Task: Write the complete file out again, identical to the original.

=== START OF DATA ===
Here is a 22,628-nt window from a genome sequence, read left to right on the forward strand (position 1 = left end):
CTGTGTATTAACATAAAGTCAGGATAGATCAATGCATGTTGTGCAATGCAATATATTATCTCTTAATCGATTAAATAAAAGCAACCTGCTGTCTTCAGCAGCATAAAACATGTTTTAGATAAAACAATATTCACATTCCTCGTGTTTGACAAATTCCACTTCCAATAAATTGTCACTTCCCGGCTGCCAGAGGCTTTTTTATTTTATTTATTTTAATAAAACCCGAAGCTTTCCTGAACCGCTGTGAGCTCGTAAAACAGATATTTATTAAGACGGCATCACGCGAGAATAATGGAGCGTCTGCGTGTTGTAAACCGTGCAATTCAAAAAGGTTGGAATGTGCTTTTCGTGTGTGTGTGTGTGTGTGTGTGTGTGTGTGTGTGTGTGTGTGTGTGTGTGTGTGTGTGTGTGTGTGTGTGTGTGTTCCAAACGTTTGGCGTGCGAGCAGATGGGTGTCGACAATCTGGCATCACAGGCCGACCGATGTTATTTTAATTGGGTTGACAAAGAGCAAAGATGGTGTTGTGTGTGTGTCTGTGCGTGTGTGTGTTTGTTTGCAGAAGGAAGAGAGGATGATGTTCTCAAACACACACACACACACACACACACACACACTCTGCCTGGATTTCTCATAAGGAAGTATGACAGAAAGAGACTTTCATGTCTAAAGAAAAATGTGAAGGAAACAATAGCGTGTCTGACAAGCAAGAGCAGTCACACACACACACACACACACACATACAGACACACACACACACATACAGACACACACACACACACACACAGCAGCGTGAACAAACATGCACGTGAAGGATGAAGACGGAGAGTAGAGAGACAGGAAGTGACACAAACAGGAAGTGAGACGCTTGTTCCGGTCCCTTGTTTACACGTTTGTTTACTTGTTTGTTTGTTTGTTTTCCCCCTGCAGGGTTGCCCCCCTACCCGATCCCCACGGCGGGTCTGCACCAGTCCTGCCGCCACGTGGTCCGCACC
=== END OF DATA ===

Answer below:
Here is a 22,628-nt window from a genome sequence, read left to right on the forward strand (position 1 = left end):
CTGTGTATTAACATAAAGTCAGGATAGATCAATGCATGTTGTGCAATGCAATATATTATCTCTTAATCGATTAAATAAAAGCAACCTGCTGTCTTCAGCAGCATAAAACATGTTTTAGATAAAACAATATTCACATTCCTCGTGTTTGACAAATTCCACTTCCAATAAATTGTCACTTCCCGGCTGCCAGAGGCTTTTTTATTTTATTTATTTTAATAAAACCCGAAGCTTTCCTGAACCGCTGTGAGCTCGTAAAACAGATATTTATTAAGACGGCATCACGCGAGAATAATGGAGCGTCTGCGTGTTGTAAACCGTGCAATTCAAAAAGGTTGGAATGTGCTTTTCGTGTGTGTGTGTGTGTGTGTGTGTGTGTGTGTGTGTGTGTGTGTGTGTGTGTGTGTGTGTGTGTGTGTGTGTGTGTTCCAAACGTTTGGCGTGCGAGCAGATGGGTGTCGACAATCTGGCATCACAGGCCGACCGATGTTATTTTAATTGGGTTGACAAAGAGCAAAGATGGTGTTGTGTGTGTGTCTGTGCGTGTGTGTGTTTGTTTGCAGAAGGAAGAGAGGATGATGTTCTCAAACACACACACACACACACACACACACACACTCTGCCTGGATTTCTCATAAGGAAGTATGACAGAAAGAGACTTTCATGTCTAAAGAAAAATGTGAAGGAAACAATAGCGTGTCTGACAAGCAAGAGCAGTCACACACACACACACACACACACATACAGACACACACACACACATACAGACACACACACACACACACACAGCAGCGTGAACAAACATGCACGTGAAGGATGAAGACGGAGAGTAGAGAGACAGGAAGTGACACAAACAGGAAGTGAGACGCTTGTTCCGGTCCCTTGTTTACACGTTTGTTTACTTGTTTGTTTGTTTGTTTTCCCCCTGCAGGGTTGCCCCCCTACCCGATCCCCACGGCGGGTCTGCACCAGTCCTGCCGCCACGTGGTCCGCACC